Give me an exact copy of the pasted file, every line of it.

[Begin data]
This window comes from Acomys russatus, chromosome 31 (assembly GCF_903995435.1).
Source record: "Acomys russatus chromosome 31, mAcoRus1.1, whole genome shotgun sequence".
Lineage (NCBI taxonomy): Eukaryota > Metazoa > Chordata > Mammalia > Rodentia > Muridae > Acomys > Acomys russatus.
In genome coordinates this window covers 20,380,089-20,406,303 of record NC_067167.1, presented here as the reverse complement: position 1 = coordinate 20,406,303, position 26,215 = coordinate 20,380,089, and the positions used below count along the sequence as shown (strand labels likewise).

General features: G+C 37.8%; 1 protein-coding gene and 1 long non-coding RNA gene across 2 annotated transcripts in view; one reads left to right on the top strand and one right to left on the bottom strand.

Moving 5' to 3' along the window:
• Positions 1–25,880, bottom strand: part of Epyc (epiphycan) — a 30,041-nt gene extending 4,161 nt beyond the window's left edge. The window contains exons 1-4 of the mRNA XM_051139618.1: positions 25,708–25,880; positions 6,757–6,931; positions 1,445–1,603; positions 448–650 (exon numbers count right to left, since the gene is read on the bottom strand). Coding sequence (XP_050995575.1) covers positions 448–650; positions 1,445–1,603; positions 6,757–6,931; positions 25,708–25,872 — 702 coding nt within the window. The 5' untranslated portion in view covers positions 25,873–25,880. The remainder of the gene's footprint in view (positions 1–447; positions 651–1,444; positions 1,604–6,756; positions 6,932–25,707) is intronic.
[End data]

This window comes from Acomys russatus, chromosome 31 (assembly GCF_903995435.1).
Source record: "Acomys russatus chromosome 31, mAcoRus1.1, whole genome shotgun sequence".
Lineage (NCBI taxonomy): Eukaryota > Metazoa > Chordata > Mammalia > Rodentia > Muridae > Acomys > Acomys russatus.
In genome coordinates this window covers 20,380,089-20,406,303 of record NC_067167.1, presented here as the reverse complement: position 1 = coordinate 20,406,303, position 26,215 = coordinate 20,380,089, and the positions used below count along the sequence as shown (strand labels likewise).

General features: G+C 37.8%; 1 protein-coding gene and 1 long non-coding RNA gene across 2 annotated transcripts in view; one reads left to right on the top strand and one right to left on the bottom strand.

Moving 5' to 3' along the window:
• Positions 1–25,880, bottom strand: part of Epyc (epiphycan) — a 30,041-nt gene extending 4,161 nt beyond the window's left edge. The window contains exons 1-4 of the mRNA XM_051139618.1: positions 25,708–25,880; positions 6,757–6,931; positions 1,445–1,603; positions 448–650 (exon numbers count right to left, since the gene is read on the bottom strand). Coding sequence (XP_050995575.1) covers positions 448–650; positions 1,445–1,603; positions 6,757–6,931; positions 25,708–25,872 — 702 coding nt within the window. The 5' untranslated portion in view covers positions 25,873–25,880. The remainder of the gene's footprint in view (positions 1–447; positions 651–1,444; positions 1,604–6,756; positions 6,932–25,707) is intronic.